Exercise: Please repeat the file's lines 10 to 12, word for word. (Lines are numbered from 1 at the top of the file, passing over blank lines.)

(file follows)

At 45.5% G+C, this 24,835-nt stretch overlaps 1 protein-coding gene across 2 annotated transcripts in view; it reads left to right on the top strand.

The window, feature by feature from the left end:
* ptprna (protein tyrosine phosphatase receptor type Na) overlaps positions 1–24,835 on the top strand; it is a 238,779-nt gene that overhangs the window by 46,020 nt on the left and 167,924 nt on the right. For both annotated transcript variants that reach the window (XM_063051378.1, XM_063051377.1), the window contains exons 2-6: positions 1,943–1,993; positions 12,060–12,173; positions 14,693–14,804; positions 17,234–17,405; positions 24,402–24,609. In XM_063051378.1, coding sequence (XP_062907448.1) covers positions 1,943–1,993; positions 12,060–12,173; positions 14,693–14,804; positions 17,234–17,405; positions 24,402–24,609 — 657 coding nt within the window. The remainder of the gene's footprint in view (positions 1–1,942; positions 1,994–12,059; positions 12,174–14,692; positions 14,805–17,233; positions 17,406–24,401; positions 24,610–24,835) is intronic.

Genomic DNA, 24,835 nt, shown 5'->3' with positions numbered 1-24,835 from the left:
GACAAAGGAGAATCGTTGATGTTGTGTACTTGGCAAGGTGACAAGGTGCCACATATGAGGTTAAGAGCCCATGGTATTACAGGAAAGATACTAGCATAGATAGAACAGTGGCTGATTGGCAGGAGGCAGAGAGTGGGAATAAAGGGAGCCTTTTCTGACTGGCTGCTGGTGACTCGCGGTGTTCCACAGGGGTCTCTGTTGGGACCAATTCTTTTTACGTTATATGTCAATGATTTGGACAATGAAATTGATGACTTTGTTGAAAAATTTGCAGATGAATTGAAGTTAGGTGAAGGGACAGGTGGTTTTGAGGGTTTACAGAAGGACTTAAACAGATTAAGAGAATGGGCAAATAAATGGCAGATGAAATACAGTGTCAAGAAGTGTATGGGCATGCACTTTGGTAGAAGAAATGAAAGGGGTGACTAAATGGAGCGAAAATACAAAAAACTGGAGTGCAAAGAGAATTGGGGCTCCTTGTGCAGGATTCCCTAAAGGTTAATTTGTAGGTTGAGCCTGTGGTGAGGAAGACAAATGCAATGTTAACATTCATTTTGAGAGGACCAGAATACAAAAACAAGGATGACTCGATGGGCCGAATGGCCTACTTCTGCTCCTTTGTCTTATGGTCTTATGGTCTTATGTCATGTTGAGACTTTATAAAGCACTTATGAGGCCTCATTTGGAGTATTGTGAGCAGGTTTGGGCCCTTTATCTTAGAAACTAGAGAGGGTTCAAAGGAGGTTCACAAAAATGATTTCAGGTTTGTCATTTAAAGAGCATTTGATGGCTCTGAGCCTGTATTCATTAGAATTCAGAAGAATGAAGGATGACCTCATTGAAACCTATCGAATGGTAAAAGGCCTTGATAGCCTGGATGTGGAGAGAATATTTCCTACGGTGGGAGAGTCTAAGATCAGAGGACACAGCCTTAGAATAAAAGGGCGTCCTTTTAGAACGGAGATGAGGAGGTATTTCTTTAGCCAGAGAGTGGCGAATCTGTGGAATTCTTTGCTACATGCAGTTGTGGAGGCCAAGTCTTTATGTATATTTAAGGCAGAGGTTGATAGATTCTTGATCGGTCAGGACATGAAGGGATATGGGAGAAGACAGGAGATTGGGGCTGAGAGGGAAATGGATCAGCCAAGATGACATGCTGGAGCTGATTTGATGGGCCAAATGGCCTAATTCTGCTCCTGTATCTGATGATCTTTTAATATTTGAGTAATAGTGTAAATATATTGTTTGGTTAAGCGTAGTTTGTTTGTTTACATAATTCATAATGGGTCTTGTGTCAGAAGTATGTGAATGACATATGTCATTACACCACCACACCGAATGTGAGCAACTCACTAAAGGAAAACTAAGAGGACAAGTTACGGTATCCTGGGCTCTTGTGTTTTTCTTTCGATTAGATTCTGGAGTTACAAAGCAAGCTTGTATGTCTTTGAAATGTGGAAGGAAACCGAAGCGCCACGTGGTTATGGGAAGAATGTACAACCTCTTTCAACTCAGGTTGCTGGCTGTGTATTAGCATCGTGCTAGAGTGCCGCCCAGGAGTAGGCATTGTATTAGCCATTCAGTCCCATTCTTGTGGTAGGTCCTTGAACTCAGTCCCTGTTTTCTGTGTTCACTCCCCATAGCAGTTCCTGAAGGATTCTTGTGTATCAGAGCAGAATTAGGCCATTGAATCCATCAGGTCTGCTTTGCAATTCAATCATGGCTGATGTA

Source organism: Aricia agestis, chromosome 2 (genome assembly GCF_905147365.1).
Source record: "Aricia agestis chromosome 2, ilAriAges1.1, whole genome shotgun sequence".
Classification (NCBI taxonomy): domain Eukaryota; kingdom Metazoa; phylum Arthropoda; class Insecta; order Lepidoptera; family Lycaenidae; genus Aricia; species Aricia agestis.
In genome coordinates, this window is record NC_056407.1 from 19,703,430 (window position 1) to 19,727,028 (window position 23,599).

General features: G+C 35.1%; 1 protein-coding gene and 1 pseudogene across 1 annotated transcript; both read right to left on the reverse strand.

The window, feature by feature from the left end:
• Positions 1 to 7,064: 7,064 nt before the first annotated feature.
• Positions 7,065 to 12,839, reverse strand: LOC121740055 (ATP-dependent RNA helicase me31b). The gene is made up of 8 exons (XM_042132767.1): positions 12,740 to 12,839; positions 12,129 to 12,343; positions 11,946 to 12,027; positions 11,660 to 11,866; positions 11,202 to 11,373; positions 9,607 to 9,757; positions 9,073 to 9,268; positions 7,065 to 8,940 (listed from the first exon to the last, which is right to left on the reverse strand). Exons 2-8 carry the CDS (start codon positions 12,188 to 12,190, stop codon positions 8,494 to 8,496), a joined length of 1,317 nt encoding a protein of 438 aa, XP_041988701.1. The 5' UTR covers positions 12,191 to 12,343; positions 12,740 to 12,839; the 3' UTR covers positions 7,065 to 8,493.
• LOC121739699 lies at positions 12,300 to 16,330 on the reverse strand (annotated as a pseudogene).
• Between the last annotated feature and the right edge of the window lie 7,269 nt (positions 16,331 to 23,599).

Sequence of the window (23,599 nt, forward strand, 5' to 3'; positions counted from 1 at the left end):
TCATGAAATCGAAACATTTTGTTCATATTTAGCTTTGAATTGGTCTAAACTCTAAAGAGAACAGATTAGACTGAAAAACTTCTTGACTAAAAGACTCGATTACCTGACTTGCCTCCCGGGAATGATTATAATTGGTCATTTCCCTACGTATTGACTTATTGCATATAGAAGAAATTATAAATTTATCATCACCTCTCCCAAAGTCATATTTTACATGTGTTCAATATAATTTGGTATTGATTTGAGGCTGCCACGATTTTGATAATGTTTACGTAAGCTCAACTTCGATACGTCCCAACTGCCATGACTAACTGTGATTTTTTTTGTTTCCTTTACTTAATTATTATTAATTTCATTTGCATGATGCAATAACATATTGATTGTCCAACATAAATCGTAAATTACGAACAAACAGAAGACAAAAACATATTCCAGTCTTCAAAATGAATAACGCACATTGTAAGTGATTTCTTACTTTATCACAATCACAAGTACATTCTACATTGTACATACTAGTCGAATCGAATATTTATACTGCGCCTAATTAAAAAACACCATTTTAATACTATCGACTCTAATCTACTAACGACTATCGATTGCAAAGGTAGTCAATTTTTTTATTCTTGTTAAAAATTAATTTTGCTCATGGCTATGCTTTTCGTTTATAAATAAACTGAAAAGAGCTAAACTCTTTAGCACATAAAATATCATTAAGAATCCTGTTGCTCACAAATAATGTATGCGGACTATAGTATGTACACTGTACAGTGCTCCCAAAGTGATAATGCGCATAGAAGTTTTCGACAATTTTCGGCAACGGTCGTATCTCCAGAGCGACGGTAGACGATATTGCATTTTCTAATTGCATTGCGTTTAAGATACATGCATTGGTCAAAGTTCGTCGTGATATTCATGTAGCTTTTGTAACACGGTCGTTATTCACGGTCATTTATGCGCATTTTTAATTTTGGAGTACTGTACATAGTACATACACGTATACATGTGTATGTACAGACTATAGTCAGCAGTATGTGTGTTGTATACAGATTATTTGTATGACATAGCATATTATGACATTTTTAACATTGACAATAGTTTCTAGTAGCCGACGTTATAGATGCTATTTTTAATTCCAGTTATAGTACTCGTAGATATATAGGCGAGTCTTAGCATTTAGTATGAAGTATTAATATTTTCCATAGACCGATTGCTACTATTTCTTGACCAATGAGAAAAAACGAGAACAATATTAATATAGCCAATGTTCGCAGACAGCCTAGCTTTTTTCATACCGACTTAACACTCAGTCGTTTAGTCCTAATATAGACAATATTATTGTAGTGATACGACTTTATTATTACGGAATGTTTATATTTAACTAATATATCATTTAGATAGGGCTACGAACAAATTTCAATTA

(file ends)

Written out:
General features: G+C 35.1%; 1 protein-coding gene and 1 pseudogene across 1 annotated transcript; both read right to left on the reverse strand.

The window, feature by feature from the left end:
• Positions 1 to 7,064: 7,064 nt before the first annotated feature.